However, Australia’s long-awaited Defence Strategic Review has insisted the existing Space Command be moved into the Joint Capabilities Group, effectively giving it more autonomy over its funding and resourcing.
The DSR has been described as the biggest shake-up in Australia’s defence policy in decades and will result in $19 billion being spent to implement its immediate recommendations.
The report — penned by former defence minister Stephen Smith and former defence chief Sir Angus Houston — also said a method should be established for building and sustaining a trained Defence space workforce, including a defined career path.
The Australian Defence Force’s Space Command — currently a division of the Royal Australian Air Force (RAAF) — commenced operations in March last year.
Air Vice-Marshal Catherine Roberts, AM, CSC, was appointed as its inaugural commander.
Among the responsibilities of Space Command is supporting space domain awareness, sovereign-controlled satellite communications, and space-based Earth observation and navigation.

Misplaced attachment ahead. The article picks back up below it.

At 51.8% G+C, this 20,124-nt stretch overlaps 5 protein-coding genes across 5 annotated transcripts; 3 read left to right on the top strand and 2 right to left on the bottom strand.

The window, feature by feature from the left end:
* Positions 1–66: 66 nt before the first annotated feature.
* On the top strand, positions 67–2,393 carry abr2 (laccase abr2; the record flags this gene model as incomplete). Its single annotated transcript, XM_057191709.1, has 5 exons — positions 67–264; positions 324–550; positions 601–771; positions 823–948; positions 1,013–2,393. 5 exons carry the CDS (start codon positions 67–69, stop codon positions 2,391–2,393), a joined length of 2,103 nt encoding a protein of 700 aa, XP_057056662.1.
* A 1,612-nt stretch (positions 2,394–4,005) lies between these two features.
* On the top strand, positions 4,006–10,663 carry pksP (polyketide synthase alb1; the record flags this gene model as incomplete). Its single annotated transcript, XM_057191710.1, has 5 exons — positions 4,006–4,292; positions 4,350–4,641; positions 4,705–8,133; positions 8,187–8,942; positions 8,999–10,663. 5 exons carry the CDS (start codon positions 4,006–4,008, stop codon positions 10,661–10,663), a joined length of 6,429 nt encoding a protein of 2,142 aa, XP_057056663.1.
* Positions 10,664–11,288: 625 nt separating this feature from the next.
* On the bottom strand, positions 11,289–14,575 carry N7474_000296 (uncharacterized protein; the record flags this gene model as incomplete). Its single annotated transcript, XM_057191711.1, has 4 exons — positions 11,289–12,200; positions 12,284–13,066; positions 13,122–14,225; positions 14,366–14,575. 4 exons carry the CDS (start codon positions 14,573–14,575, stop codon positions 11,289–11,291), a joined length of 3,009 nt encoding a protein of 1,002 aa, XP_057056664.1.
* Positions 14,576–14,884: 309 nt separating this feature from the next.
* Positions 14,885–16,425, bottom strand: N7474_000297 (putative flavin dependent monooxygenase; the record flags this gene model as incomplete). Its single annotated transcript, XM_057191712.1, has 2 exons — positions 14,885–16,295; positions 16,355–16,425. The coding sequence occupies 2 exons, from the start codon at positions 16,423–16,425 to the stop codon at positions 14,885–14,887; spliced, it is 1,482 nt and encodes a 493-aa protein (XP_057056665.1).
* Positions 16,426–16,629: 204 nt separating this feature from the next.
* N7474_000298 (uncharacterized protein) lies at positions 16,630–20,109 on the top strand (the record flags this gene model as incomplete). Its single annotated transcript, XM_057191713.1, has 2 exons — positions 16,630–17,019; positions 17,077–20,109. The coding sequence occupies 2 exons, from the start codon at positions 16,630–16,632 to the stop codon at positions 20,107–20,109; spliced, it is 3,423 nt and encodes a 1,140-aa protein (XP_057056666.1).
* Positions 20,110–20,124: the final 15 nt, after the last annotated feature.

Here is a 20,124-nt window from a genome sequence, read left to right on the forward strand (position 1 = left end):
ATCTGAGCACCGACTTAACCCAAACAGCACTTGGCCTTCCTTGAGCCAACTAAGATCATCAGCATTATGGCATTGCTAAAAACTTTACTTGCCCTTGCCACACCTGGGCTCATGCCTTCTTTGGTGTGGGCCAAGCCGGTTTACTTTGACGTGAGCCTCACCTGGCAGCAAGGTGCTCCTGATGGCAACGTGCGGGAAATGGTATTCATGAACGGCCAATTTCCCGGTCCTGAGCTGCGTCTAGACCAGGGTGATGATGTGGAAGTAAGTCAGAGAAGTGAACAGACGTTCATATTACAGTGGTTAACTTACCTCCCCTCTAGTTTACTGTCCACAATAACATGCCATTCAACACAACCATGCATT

The division includes personnel from all three services, as well as public servants and industry contractors.
The news of an upgrade for Space Command comes weeks after it was announced that Lockheed Martin had won the $3 billion JP 9102 government contract to deliver a new military satellite communication capability for Australia.
The deal is arguably the most significant in the history of Australia’s space sector, with its goal of reducing the country’s reliance on the United States and its military assets.
Lockheed Martin’s position as “preferred tenderer” means it will now progress to the next stage of the Defence procurement process, which includes engaging in collaborative tender clarification and improvement activities.
Head of Air Defence and Space Systems Division, Air Vice-Marshal David Scheul, said the multi-billion-dollar project would deliver Australia’s first sovereign-controlled satellite communication system over the Indo-Pacific ocean regions.
“Currently across Defence, there is up to 89 capabilities which depend on satellite communications,” AVM Scheul said.
“Once delivered, the new system will increase the resilience, agility and flexibility of Defence’s military satellite capability.”
Adam is a journalist who has worked for more than 40 prestigious media brands in the UK and Australia. Since 2005, his varied career has included stints as a reporter, copy editor, feature writer and editor for publications as diverse as Fleet Street newspaper The Sunday Times, fashion bible Jones, media and marketing website Mumbrella as well as lifestyle magazines such as GQ, Woman’s Weekly, Men’s Health and Loaded. He joined Momentum Media in early 2020 and currently writes for Australian Aviation and World of Aviation.
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